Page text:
Many club titles were won and course records set by Marjorie, including at Bluff Point, Lake Placid, Albany, and Troy. She wowed the crowd at Sulphur Springs, West Virginia, battling fiercely to finish second in the Mason-Dixon tournament. Some golf writers pointed out that unlike athletes from warm-weather areas, Miss Harrison achieved great success despite playing only a few months of the year, and while attending high school and different colleges.
Though still a youngster, she returned to Ausable Forks in 1940 for a career review at a testimonial dinner—and for good reason. A few days earlier, at the age of 22, Marjorie had overwhelmed all comers and captured the New York State Women’s Golf Championship.
She maintained her winning ways, but during the World War II years, sports were sharply curtailed across the country to conserve fuel for the troops. Opportunities were meager, but Margie picked up two wins in 1944, followed by a stellar performance that led her once again to the finals of the New York State Championship Tournament.
Her talented opponent in the finals, Ruth Torgersen, was a very familiar combatant from many past matches. Torgersen, in fact, would go on to win a record seven NYS championships and be named New York’s Golfer of the Century.
On this day the two stars battled for 32 holes, at which point Marjorie held a three-hole lead. But on the 33rd, a stroke of bad luck left her ball balanced atop a bunker. Deemed an unplayable lie, it cost her the hole as Torgerson was quick to take advantage and cut the deficit to two.
Undaunted, Margie looked down the fairway of the 346-yard 16th hole and blasted a 200-yard drive. She nearly holed her second shot from 146 yards out, and then tapped in an easy putt for her second New York State title.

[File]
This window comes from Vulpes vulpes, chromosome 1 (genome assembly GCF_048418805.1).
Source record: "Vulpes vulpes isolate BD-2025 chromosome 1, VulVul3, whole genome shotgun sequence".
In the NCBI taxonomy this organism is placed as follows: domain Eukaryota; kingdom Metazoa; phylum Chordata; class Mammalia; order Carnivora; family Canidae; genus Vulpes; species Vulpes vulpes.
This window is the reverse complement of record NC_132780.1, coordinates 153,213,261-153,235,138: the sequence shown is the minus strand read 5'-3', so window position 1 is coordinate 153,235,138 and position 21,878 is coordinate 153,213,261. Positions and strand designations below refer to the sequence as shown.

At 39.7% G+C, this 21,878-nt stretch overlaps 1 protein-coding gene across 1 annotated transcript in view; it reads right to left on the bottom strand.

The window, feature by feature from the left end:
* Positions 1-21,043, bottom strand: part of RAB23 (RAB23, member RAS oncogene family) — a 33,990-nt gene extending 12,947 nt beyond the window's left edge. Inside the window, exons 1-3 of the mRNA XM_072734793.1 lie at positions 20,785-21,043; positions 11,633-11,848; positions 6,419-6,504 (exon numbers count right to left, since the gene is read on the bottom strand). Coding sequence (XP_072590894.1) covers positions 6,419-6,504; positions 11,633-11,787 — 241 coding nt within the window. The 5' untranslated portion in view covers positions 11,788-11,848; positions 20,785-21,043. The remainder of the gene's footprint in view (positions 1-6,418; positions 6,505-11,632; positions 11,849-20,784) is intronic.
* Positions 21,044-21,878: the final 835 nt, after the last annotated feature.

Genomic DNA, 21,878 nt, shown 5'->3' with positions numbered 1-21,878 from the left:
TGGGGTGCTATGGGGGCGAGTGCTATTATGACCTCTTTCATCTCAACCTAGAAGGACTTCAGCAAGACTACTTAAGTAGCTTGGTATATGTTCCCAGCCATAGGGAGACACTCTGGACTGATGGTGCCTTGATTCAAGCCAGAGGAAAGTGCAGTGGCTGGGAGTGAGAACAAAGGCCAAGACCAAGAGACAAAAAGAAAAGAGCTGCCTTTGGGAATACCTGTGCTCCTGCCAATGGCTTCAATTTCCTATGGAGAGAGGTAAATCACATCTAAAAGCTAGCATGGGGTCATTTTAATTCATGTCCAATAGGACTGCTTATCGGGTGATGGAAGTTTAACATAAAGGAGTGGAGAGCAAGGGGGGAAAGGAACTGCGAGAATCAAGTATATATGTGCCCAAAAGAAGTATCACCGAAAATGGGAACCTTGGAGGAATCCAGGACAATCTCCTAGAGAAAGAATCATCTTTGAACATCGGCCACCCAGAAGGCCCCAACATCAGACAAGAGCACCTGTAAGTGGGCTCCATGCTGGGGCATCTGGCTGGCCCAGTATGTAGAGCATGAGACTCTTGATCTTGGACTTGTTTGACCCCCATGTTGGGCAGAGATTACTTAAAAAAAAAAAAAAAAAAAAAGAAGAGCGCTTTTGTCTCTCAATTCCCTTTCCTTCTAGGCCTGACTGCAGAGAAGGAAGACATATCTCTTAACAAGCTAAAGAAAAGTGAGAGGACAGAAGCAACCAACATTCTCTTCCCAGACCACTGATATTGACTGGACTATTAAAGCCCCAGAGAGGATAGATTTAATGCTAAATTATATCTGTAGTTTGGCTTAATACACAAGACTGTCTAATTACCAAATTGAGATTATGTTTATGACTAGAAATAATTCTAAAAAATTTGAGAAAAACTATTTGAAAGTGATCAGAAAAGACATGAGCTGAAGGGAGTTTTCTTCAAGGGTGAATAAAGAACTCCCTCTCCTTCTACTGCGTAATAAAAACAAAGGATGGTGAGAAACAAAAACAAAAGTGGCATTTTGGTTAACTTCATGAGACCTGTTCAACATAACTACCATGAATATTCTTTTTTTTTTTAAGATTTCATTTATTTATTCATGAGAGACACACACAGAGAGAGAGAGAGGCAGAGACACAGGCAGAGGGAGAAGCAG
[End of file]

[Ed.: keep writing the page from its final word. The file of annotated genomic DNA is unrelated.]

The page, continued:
In that same year, the Women’s Professional Golf Association was formed, to be replaced six years later by the LPGA. Had she been born years later, there’s a good chance the girl from the Adirondacks would have won a good deal of prize money. For Marjorie Harrison, though, life took a different path.
After completing college, she had begun a career as a physical education teacher. In June, 1946, while still competing and winning, she married Bart O’Brien, himself a star golfer at Indole, the Ausable Forks course managed by her father, Neil.
For a while she competed as Marjorie Harrison O’Brien, but when Bart took a job teaching in the Oneida school system, they moved there and began raising a family. Semi-retired, Marge played occasionally in tournaments, but by 1954 she was busy raising three children, teaching, and becoming a very active participant in the community.
She began giving adult golf lessons, and children’s lessons soon followed. Bart became school principal, and together he and Marjorie maintained a high profile as community leaders. Honors were bestowed on both of them for their work in the school system, and in 1970 she was chosen as an honorary life member of the Oneida school district PTA.
In 1973, Marjorie was named Outstanding Citizen by the Oneida Rotary, and Bart was cited several times for his work on behalf of the organization. Through it all, they maintained close ties annually with family in the Ausable Forks area, where her dad, Neil, still held the position of golf pro at Indole through the mid-1960s.
Marjorie Harrison O’Brien passed away in 1999, and Bart died in 2004—two natives the North Country can truly be proud of.
Photo: Young Marjorie Harrison, golfer extraordinaire.
Lawrence Gooley has authored ten books and dozens of articles on the North Country’s past. He and his partner, Jill McKee, founded Bloated Toe Enterprises in 2004. Expanding their services in 2008, they have produced 20 titles to date, and are now offering web design. For information on book publishing, visit Bloated Toe Publishing.